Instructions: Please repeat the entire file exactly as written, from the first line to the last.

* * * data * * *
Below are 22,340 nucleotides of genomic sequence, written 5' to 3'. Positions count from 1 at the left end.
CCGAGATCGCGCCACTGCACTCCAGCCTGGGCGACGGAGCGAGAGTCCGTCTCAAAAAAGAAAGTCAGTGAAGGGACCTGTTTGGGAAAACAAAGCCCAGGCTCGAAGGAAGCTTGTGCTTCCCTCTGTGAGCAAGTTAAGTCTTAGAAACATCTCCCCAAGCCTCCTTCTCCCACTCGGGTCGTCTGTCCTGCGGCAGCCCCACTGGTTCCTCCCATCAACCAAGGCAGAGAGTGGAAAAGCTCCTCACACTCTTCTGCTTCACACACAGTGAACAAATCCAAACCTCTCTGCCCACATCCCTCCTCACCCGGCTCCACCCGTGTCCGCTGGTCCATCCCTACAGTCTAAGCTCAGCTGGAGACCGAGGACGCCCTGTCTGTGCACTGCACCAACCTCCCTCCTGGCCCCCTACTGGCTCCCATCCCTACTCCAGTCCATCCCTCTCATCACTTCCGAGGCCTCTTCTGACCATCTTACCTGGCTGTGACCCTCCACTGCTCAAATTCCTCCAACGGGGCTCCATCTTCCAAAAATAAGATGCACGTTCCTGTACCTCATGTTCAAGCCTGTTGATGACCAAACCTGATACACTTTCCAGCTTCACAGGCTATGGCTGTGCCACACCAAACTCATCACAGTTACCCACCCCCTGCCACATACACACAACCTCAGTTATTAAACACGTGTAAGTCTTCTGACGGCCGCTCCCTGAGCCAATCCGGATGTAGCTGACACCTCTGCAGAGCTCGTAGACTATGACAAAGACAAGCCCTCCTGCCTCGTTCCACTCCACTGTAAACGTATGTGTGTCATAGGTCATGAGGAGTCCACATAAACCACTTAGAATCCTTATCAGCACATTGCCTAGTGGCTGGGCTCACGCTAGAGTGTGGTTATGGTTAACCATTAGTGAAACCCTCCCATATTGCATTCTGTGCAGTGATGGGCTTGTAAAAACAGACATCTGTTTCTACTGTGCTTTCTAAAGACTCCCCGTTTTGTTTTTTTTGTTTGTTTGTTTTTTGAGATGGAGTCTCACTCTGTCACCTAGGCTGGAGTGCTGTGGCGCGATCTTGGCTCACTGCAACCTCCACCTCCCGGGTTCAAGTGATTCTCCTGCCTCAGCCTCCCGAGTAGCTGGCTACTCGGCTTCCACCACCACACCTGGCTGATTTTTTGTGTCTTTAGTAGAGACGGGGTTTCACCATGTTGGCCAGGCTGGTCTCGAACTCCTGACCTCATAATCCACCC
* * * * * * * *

Below are 22,340 nucleotides of genomic sequence, written 5' to 3'. Positions count from 1 at the left end.
CCGAGATCGCGCCACTGCACTCCAGCCTGGGCGACGGAGCGAGAGTCCGTCTCAAAAAAGAAAGTCAGTGAAGGGACCTGTTTGGGAAAACAAAGCCCAGGCTCGAAGGAAGCTTGTGCTTCCCTCTGTGAGCAAGTTAAGTCTTAGAAACATCTCCCCAAGCCTCCTTCTCCCACTCGGGTCGTCTGTCCTGCGGCAGCCCCACTGGTTCCTCCCATCAACCAAGGCAGAGAGTGGAAAAGCTCCTCACACTCTTCTGCTTCACACACAGTGAACAAATCCAAACCTCTCTGCCCACATCCCTCCTCACCCGGCTCCACCCGTGTCCGCTGGTCCATCCCTACAGTCTAAGCTCAGCTGGAGACCGAGGACGCCCTGTCTGTGCACTGCACCAACCTCCCTCCTGGCCCCCTACTGGCTCCCATCCCTACTCCAGTCCATCCCTCTCATCACTTCCGAGGCCTCTTCTGACCATCTTACCTGGCTGTGACCCTCCACTGCTCAAATTCCTCCAACGGGGCTCCATCTTCCAAAAATAAGATGCACGTTCCTGTACCTCATGTTCAAGCCTGTTGATGACCAAACCTGATACACTTTCCAGCTTCACAGGCTATGGCTGTGCCACACCAAACTCATCACAGTTACCCACCCCCTGCCACATACACACAACCTCAGTTATTAAACACGTGTAAGTCTTCTGACGGCCGCTCCCTGAGCCAATCCGGATGTAGCTGACACCTCTGCAGAGCTCGTAGACTATGACAAAGACAAGCCCTCCTGCCTCGTTCCACTCCACTGTAAACGTATGTGTGTCATAGGTCATGAGGAGTCCACATAAACCACTTAGAATCCTTATCAGCACATTGCCTAGTGGCTGGGCTCACGCTAGAGTGTGGTTATGGTTAACCATTAGTGAAACCCTCCCATATTGCATTCTGTGCAGTGATGGGCTTGTAAAAACAGACATCTGTTTCTACTGTGCTTTCTAAAGACTCCCCGTTTTGTTTTTTTTGTTTGTTTGTTTTTTGAGATGGAGTCTCACTCTGTCACCTAGGCTGGAGTGCTGTGGCGCGATCTTGGCTCACTGCAACCTCCACCTCCCGGGTTCAAGTGATTCTCCTGCCTCAGCCTCCCGAGTAGCTGGCTACTCGGCTTCCACCACCACACCTGGCTGATTTTTTGTGTCTTTAGTAGAGACGGGGTTTCACCATGTTGGCCAGGCTGGTCTCGAACTCCTGACCTCATAATCCACCC